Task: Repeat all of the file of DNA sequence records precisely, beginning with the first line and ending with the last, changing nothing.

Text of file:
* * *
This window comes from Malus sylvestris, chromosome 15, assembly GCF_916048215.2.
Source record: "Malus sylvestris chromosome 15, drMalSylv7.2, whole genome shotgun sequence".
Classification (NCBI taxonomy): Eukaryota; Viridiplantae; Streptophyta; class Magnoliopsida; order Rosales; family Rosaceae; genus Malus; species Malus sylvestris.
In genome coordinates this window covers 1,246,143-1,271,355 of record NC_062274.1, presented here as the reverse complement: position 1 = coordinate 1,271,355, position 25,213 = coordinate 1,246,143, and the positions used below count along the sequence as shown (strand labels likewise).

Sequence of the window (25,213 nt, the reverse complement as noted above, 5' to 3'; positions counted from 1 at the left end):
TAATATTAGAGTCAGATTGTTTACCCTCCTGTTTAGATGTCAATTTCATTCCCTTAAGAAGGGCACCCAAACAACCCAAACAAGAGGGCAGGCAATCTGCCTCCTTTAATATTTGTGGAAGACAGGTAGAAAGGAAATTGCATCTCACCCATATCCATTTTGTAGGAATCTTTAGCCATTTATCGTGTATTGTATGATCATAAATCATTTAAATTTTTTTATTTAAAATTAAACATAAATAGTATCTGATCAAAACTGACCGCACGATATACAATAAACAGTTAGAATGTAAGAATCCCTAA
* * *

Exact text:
This window comes from Malus sylvestris, chromosome 15, assembly GCF_916048215.2.
Source record: "Malus sylvestris chromosome 15, drMalSylv7.2, whole genome shotgun sequence".
Classification (NCBI taxonomy): Eukaryota; Viridiplantae; Streptophyta; class Magnoliopsida; order Rosales; family Rosaceae; genus Malus; species Malus sylvestris.
In genome coordinates this window covers 1,246,143-1,271,355 of record NC_062274.1, presented here as the reverse complement: position 1 = coordinate 1,271,355, position 25,213 = coordinate 1,246,143, and the positions used below count along the sequence as shown (strand labels likewise).

Sequence of the window (25,213 nt, the reverse complement as noted above, 5' to 3'; positions counted from 1 at the left end):
TAATATTAGAGTCAGATTGTTTACCCTCCTGTTTAGATGTCAATTTCATTCCCTTAAGAAGGGCACCCAAACAACCCAAACAAGAGGGCAGGCAATCTGCCTCCTTTAATATTTGTGGAAGACAGGTAGAAAGGAAATTGCATCTCACCCATATCCATTTTGTAGGAATCTTTAGCCATTTATCGTGTATTGTATGATCATAAATCATTTAAATTTTTTTATTTAAAATTAAACATAAATAGTATCTGATCAAAACTGACCGCACGATATACAATAAACAGTTAGAATGTAAGAATCCCTAA